He says “I was in jail too. This guy said something to me. I couldn’t see what he was doing, I wear glasses. He hit me with something, broke my nose, my lip”—he passed a hand over his face as though it were a thing separate of him. “I said “I’ll be back to see you tomorrow, you better believe it.”

A kid in a white T-shirt is moving along the opposite curb.
The mayor shouts across—“Hey! Hey, Pico!”

Pico looks up, steps into the street. Waits for a car to go by. He slides across Folsom.

The mayor hands him the half pint.

“¿Es para mi?” Pico says.

“Yeah, that’s yours.”

“¿Para mi?” Pico can’t believe it, or he acts like he can’t believe it out of politeness.

“Take it.”

Pico drinks the remaining two fingers of whiskey.

He says “Muchas, muchas gracias.” By way of acknowledgment he tips the bottle at the mayor, then takes the bottle to a trash can and moves away. The mayor’s surveying the street. He spots a penny in the wet leaves at the curb. He gestures toward it and says “See what I mean? There’s pennies, dimes—these motherfuckers don’t even look!”

He plucks it from the gutter and pockets it.

The two men are still on the sidewalk, propped against the wall.
He’s shaking his head, watching them.

He says “I’m waiting for the 48 to take me up to 24th and Mission.” (Two blocks.)

“What’s up there?”

“Aah. Livelier crowd,” he says. “More active!”

Karen Lillis Interview with Mike DeCapite


Novelist Karen Lillis – author of Watch the Doors as They Close (Spuyten Duyvil, 2012) – has posted an interview with Mike DeCapite at her blog Karen the Small Press Librarian. “New small press blog! I interviewed writer Mike DeCapite about his writing habits, the unique prose genre he’s created, his influences, and more: ‘Certain works encourage you to trust your instincts. And you’re influenced by your own work. You write something that leaps forward, ahead of where you are, and then you write to catch up with it.'”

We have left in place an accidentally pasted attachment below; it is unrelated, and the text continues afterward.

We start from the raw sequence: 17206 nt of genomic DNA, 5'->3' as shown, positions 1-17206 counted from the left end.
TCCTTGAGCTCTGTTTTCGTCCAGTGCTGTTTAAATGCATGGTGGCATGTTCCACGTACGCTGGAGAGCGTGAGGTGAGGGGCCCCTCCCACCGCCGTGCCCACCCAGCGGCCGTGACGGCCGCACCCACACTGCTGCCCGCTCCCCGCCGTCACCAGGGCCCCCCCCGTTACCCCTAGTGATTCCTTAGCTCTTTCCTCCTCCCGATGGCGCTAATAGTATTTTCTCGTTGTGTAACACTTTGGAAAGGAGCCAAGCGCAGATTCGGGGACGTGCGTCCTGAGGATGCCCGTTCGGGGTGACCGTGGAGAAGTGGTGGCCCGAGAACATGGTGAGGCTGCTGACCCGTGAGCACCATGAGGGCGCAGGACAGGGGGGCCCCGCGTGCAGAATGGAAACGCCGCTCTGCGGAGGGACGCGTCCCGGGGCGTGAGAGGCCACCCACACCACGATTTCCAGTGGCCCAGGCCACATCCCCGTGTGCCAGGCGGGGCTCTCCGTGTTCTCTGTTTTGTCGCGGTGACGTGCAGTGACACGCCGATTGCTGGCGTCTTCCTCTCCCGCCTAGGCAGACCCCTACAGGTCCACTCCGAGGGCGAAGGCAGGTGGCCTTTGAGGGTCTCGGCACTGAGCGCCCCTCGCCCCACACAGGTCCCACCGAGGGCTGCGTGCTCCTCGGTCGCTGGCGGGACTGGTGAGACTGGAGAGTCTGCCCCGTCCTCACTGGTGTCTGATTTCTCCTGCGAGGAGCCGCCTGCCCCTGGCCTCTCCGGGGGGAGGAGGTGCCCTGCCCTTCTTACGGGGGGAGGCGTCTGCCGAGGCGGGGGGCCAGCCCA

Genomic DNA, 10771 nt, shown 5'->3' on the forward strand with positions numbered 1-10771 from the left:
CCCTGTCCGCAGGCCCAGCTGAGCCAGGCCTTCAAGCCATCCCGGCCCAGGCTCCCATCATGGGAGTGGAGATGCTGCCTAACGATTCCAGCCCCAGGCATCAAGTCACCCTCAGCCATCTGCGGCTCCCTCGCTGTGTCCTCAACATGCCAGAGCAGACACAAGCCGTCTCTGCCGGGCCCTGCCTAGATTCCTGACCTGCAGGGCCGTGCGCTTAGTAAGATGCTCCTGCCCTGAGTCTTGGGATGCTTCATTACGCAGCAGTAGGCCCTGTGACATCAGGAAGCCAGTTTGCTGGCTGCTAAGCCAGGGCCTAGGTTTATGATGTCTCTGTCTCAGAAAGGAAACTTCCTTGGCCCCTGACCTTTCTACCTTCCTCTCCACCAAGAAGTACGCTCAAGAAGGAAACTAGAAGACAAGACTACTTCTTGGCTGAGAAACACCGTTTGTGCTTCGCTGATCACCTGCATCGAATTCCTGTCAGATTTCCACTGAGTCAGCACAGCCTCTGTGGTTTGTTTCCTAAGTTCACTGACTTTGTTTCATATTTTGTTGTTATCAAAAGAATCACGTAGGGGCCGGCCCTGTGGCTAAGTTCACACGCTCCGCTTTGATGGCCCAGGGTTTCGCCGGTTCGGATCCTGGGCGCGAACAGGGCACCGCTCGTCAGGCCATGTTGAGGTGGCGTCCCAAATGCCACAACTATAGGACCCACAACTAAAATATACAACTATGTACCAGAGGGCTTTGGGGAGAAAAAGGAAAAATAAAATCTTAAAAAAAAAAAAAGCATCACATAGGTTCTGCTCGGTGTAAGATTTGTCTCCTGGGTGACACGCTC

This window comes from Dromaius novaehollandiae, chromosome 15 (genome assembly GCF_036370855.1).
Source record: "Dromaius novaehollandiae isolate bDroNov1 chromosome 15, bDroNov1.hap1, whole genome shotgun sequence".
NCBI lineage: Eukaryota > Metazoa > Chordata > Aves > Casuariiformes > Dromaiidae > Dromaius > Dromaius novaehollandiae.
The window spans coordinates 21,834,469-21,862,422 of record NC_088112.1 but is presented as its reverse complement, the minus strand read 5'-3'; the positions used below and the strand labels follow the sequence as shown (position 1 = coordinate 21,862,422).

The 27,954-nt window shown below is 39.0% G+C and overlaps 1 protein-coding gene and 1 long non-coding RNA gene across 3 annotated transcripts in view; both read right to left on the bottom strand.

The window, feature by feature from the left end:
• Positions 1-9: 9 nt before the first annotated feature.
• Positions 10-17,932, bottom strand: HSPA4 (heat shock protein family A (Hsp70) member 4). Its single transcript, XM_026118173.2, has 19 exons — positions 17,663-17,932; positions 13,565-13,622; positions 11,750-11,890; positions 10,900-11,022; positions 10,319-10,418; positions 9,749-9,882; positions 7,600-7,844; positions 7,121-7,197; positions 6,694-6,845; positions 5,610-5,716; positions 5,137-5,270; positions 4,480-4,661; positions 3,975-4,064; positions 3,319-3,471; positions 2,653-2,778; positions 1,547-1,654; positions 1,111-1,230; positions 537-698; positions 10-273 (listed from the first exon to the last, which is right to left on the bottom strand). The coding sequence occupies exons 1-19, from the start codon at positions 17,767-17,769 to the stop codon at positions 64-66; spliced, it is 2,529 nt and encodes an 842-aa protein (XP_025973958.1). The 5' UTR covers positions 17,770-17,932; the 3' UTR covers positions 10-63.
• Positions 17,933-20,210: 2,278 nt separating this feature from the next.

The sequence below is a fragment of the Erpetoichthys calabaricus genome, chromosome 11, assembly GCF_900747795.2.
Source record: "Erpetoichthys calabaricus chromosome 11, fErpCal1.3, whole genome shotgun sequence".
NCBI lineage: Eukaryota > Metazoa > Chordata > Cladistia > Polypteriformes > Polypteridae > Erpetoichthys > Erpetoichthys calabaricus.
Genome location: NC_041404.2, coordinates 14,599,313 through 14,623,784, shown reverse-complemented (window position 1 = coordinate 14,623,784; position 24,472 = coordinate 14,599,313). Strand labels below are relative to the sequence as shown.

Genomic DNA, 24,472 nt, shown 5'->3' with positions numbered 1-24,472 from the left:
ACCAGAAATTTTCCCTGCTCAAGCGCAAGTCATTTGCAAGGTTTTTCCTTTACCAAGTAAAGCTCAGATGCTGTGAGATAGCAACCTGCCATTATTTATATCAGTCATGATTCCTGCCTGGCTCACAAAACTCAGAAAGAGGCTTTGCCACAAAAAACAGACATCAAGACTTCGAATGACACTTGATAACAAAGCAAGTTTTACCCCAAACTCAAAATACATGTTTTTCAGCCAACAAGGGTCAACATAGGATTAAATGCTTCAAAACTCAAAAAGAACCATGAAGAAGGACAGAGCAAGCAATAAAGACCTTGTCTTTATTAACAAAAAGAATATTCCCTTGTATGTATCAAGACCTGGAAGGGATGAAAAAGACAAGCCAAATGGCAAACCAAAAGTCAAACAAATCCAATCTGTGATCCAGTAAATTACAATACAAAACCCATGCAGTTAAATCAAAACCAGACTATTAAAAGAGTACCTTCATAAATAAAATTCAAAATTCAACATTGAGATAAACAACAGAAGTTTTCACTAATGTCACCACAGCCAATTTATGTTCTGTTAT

DeCapite @ The Lit: Creamsicle Blue Reading, 3/9/12

photo by Karen Lillis

Mike DeCapite reads at the Literary Cafe. 3/9/12. from Andy Timithy on Vimeo.

DeCapite was pleased to share a bill with Karen Lillis, who read material and outtakes from her knockout new novella, Watch the Doors as They Close.

Mike’s Creamsicle Blue is available HERE and at Amazon. But if you order it here, it comes post-paid, and right away.

Sensitive Skin #6 Print Edition Out Now

Sensitive Skin publisher Bernard Meisler has been catching up the print editions of the magazine with the online editions. The print copies are lavishly done, and come with a pair of white cotton gloves so you can read them without fear of soiling them. Issue #6 contains “Love,” an excerpt from Mike DeCapite’s novel RUINED FOR LIFE! – unavailable elsewhere – and a razor-sharp reproduction of the Ted Barron photograph that inspired the piece. (RUINED FOR LIFE! is forthcoming from Sensitive Skin Books.) Plus writing by Max Blagg, Patricia Eakins, Bonnie Finberg, Sean Flaherty, jennifer jazz, Carl Watson, and other writers; links to music by Elliott Sharp and the Spitters; and paintings by John Griffin and David West. You can buy it HERE.

Grand Street Winter (1990)

Click HERE for Ted Barron’s beautiful short film Grand Street Winter (1990), which includes lots of footage of painter Kit Keith picking her way through old-days Williamsburg and an illuminating glimpse into Mike DeCapite’s kitchen and working method at that time. The film features Kit, Moe the Cat, DeCapite, Tony Maimone, Doug Morgan, and Jim Krane, but the real star of it is Ted’s photography.